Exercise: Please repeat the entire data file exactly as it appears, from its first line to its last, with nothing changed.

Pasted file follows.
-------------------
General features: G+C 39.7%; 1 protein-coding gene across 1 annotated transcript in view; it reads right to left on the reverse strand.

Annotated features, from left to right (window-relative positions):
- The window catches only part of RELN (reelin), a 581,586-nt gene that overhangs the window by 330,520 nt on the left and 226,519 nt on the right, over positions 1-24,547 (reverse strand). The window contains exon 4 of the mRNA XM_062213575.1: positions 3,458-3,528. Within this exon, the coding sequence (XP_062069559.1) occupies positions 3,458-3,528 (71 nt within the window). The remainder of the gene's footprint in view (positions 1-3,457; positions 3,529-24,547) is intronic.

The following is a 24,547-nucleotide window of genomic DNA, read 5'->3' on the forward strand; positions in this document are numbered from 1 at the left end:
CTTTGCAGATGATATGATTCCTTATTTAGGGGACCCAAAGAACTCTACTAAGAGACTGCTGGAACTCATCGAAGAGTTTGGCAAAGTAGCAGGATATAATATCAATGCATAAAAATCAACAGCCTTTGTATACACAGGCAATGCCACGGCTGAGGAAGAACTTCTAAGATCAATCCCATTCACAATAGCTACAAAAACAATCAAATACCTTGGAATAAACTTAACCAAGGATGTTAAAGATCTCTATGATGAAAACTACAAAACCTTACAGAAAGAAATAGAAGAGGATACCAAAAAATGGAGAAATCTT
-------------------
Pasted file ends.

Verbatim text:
General features: G+C 39.7%; 1 protein-coding gene across 1 annotated transcript in view; it reads right to left on the reverse strand.

Annotated features, from left to right (window-relative positions):
- The window catches only part of RELN (reelin), a 581,586-nt gene that overhangs the window by 330,520 nt on the left and 226,519 nt on the right, over positions 1-24,547 (reverse strand). The window contains exon 4 of the mRNA XM_062213575.1: positions 3,458-3,528. Within this exon, the coding sequence (XP_062069559.1) occupies positions 3,458-3,528 (71 nt within the window). The remainder of the gene's footprint in view (positions 1-3,457; positions 3,529-24,547) is intronic.

The following is a 24,547-nucleotide window of genomic DNA, read 5'->3' on the forward strand; positions in this document are numbered from 1 at the left end:
CTTTGCAGATGATATGATTCCTTATTTAGGGGACCCAAAGAACTCTACTAAGAGACTGCTGGAACTCATCGAAGAGTTTGGCAAAGTAGCAGGATATAATATCAATGCATAAAAATCAACAGCCTTTGTATACACAGGCAATGCCACGGCTGAGGAAGAACTTCTAAGATCAATCCCATTCACAATAGCTACAAAAACAATCAAATACCTTGGAATAAACTTAACCAAGGATGTTAAAGATCTCTATGATGAAAACTACAAAACCTTACAGAAAGAAATAGAAGAGGATACCAAAAAATGGAGAAATCTT